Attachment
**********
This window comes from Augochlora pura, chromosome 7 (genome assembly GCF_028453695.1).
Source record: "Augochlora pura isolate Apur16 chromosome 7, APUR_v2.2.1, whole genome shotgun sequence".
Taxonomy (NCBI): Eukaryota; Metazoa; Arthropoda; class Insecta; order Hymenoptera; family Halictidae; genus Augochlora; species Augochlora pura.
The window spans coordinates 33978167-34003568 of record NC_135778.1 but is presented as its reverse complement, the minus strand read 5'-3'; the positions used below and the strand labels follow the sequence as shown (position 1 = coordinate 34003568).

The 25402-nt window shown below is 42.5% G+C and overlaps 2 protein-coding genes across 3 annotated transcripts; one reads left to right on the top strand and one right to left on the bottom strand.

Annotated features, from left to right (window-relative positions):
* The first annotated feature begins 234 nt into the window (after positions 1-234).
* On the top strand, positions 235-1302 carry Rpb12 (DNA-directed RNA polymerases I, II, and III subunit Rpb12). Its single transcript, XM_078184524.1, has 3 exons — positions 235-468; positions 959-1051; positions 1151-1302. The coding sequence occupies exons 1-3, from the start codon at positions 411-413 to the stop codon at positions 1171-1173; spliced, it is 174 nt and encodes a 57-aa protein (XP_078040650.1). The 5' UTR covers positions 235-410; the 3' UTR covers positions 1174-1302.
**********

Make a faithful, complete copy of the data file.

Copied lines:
This window comes from Augochlora pura, chromosome 7 (genome assembly GCF_028453695.1).
Source record: "Augochlora pura isolate Apur16 chromosome 7, APUR_v2.2.1, whole genome shotgun sequence".
Taxonomy (NCBI): Eukaryota; Metazoa; Arthropoda; class Insecta; order Hymenoptera; family Halictidae; genus Augochlora; species Augochlora pura.
The window spans coordinates 33978167-34003568 of record NC_135778.1 but is presented as its reverse complement, the minus strand read 5'-3'; the positions used below and the strand labels follow the sequence as shown (position 1 = coordinate 34003568).

The 25402-nt window shown below is 42.5% G+C and overlaps 2 protein-coding genes across 3 annotated transcripts; one reads left to right on the top strand and one right to left on the bottom strand.

Annotated features, from left to right (window-relative positions):
* The first annotated feature begins 234 nt into the window (after positions 1-234).
* On the top strand, positions 235-1302 carry Rpb12 (DNA-directed RNA polymerases I, II, and III subunit Rpb12). Its single transcript, XM_078184524.1, has 3 exons — positions 235-468; positions 959-1051; positions 1151-1302. The coding sequence occupies exons 1-3, from the start codon at positions 411-413 to the stop codon at positions 1171-1173; spliced, it is 174 nt and encodes a 57-aa protein (XP_078040650.1). The 5' UTR covers positions 235-410; the 3' UTR covers positions 1174-1302.